Despite their emphasis on an ecumenical attitude, many lamas encourage sectarianism by guarding their Tibetan disciples possessively and discouraging them from studying teachings from other traditions. Of course, they have a convenient excuse: their students will become too confused if they do this. Thus many Tibetan students from one school have absolutely no idea of the other traditions; but that doesn’t seem to stop them slandering the others. As if it were not enough that they are doing this with Tibetans, the lamas have also coached westerners in this sectarian game and they have been shockingly successful. They have also jealously guarded their Dharma centres in the west, although many are merely vehicles to generate financial support for the lamas and their Monasteries back home. Supporting those westerners who are genuinely pursuing the Dharma, or facilitating their studies, is not their primary interest.
So, is Tibetan Buddhism ever going to "work" in the "barbaric" west? Of course it will. The fact that Buddhism could be imported and flourish in then - barbaric Tibet proves that despite the many misdemeanours of its personalities and its alien culture, Buddhism can and does still work for all kinds of nationalities, genders and cultural backgrounds. Discarding Buddhism, as the author seems to have done, merely because of the misbehaviour of a few Tibetans or their seemingly "complex and colourful way of life" does not seem wise.
It is important to remember that it took many decades and generations of courage and devotion to firmly establish Buddhism among Tibetans. Why should we expect that it would be any different in the west?
Moreover, measuring the value of Dharma from a materialist perspective or judging it with the arrogance of a so-called objective view is dangerous. It may be obvious that planes fly and boats don’t sink, but who is to say whether a person is enlightened or not? Similarly, we should be cautious when comparing social systems. The author’s comment that the "social governance of the U.S." is "far superior to that of King Trisong Detsun’s" is ill judged. During his reign, the U.S. had yet to massacre thousands of Native Americans, let alone have a sense of "social governance." By contrast, King Trisong had the vision to see the social value of Buddhism. He brought it to Tibet from India, a country with which Tibet has little in common, and despite countless hardships such as hostility from the sacrifice loving Bon religion. Were it not for his initiative, Tibet might have adopted the bloodthirsty life style of the local tribes or the so-called civilisation of sycophantic Confucianism from neighbouring China.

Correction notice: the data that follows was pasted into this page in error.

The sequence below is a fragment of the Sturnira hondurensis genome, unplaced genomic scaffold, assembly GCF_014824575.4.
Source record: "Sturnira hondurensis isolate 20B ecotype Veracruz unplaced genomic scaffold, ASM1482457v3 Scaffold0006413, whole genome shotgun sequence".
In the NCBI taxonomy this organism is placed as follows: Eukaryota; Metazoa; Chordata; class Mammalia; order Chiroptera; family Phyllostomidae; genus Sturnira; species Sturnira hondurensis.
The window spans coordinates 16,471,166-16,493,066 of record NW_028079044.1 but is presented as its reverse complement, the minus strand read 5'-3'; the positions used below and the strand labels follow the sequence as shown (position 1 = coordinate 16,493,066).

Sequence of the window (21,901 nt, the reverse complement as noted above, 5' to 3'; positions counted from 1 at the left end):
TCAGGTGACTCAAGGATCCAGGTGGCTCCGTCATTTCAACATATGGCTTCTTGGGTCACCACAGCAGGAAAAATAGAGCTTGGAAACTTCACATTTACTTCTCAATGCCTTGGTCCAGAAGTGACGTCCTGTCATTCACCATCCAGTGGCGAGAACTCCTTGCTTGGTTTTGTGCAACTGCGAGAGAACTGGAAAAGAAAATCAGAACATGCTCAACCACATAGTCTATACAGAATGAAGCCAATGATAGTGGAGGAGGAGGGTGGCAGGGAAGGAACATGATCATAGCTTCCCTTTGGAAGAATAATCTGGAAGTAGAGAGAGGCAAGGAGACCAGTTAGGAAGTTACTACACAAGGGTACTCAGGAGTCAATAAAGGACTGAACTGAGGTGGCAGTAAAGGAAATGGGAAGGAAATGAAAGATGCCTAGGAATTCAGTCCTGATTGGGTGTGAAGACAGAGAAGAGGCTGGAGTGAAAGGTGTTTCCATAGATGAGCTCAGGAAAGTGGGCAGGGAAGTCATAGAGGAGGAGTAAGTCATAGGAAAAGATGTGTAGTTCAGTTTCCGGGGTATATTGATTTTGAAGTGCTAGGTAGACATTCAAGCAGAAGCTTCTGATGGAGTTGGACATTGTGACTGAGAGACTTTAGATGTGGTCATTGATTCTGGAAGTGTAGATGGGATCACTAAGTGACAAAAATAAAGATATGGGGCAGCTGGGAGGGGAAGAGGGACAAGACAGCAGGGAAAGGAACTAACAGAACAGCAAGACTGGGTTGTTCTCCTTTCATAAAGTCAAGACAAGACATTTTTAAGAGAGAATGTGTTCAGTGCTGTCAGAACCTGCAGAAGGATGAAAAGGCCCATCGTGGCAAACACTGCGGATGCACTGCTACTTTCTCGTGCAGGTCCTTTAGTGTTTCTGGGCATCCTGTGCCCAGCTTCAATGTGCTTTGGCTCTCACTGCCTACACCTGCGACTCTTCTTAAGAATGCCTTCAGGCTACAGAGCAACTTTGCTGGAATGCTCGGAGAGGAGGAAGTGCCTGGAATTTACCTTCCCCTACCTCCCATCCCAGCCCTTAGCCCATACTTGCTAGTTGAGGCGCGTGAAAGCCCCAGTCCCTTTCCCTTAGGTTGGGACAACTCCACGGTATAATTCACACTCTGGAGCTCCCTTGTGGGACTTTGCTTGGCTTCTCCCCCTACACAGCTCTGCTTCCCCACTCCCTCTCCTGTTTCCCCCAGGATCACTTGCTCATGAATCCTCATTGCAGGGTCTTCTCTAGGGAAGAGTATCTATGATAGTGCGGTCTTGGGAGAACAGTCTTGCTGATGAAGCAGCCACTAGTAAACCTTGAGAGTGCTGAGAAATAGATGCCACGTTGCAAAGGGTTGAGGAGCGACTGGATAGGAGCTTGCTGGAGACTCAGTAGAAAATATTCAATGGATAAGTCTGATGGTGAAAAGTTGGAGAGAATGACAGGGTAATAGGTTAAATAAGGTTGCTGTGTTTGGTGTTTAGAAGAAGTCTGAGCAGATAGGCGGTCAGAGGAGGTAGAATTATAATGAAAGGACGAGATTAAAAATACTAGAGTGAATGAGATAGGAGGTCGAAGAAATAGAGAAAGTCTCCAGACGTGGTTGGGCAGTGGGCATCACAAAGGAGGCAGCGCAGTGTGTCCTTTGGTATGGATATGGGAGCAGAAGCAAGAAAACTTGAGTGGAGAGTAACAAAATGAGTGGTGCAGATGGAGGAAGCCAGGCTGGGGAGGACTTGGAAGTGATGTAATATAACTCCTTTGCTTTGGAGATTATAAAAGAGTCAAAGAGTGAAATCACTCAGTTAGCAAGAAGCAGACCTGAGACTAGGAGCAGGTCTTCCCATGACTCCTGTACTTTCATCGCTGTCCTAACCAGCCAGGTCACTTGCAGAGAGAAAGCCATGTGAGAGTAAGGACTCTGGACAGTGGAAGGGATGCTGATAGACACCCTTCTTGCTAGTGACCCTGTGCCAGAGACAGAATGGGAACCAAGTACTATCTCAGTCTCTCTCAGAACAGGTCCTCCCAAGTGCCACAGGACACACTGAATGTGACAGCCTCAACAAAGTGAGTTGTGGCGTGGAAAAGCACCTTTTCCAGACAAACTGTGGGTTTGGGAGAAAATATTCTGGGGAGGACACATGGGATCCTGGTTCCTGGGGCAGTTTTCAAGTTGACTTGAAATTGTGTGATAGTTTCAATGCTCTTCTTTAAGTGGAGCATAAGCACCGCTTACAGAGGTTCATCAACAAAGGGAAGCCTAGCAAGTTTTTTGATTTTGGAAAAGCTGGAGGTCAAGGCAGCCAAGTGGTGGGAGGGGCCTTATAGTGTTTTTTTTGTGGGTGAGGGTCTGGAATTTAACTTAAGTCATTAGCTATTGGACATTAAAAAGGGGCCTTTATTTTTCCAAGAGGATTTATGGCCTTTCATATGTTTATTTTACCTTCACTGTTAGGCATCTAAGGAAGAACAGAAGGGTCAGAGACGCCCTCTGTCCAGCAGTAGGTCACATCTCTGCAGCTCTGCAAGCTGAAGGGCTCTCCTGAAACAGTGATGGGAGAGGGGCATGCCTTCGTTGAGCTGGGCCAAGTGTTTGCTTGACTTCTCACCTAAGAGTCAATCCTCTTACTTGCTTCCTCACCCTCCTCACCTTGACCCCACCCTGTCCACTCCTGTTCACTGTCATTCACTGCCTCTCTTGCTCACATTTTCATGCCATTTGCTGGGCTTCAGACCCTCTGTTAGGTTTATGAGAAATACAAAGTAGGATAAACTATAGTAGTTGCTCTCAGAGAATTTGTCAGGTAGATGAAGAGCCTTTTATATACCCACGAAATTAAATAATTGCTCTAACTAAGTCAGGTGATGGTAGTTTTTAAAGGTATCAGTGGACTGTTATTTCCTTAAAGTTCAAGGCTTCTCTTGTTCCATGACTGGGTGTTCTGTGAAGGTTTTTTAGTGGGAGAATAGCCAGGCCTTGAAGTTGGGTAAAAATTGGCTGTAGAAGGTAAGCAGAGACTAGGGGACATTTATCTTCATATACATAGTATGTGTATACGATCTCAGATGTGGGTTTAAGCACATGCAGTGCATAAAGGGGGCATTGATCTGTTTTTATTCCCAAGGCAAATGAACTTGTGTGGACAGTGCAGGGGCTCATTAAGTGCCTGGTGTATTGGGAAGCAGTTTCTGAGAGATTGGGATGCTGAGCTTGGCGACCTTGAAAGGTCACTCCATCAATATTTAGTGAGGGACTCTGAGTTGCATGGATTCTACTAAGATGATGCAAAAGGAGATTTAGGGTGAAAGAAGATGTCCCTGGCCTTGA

Furthermore, by asserting that the West has "a very good understanding of what it means to be a Bodhisattva" and comparing this with concepts such as "humanitarianism" or "social activism," the author is completely missing the point. The aspiration of a Bodhisattva transcends mere sympathy for "needy" or "helpless" beings. Having that kind of compassion invariably leads one to become co-dependent, insecure and eventually egoistic, because one ends up defining oneself by the extent to which one has helped. By contrast, Bodhisattvas are not attached to their acts of help or the result. Their aim is to liberate beings from the traps of life and the myth of freedom.
So one might wonder how should a Bodhisattva behave? Gentle? Serene? Humble? Ascetic? It may be easy to condemn the lamas’ materialistic misdemeanours but, believe it or not, it is even easier to fall prey to their seemingly wholesome simplicity. Such hypocrisy is a universal masquerade. I can’t help but feeling utterly hypocritical on many occasions, as I can easily see myself as the type of lama the author was disillusioned by. Despite having written this, I know that I will not give up any of my perks, whether high thrones, branded shoes, or even 49 Rolls Royce automobiles if someone gave them to me.
It may appear sacrilegious and corrupt to see supposedly renunciant lamas dwelling in luxury and enjoying every imaginable privilege. Similarly it doesn’t look right when a supposedly compassionate and skilful master manifests as tyrannical and narrow-minded. But one must be aware that an appearance of simple living can be deceptive. It may sound ironical but just as some would find it hard to give up worldly goods, other could be frantically worried about losing their carefully constructed image of being a simple, renunciant and couldn’t care less crazy wisdom guy. Isn’t it fruitless and painful if one forgoes worldly pleasures just to keep up an image of humility and simplicity? Not only is one not advancing on the spiritual path, but also in the process, one is missing out on a lot of worldly delight. Given this, we should not condemn the few lamas or practitioners who are seemingly worldly, if when it comes to benefiting beings, they display little or no selfishness. We should venerate and emulate their absolute indifference towards others’ opinions, such as praise for their simplicity or scandal at their worldliness, and their lack of concern about gaining disciples by being humble or losing them for misbehaviour. At least we should admire them for not being hypocritical. Unlike them I feel that I am far from overcoming this hypocrisy of false humility and attaining a genuine indifference. For me, renunciation, humility and non-worldliness are still the guiding principles for my path, but not because I have seen the futility of worldly life. It is only because I am a "Tibetan Buddhist lama", and this is what the masses think it is right for a lama to do. And what people think still seems to matter to me. Yet, no matter how often we judge, it is always in vain. This is not to say that being judgmental is morally or politically incorrect, but simply that subjectivity is at the very core of all judgement.

— D.J. Khyentse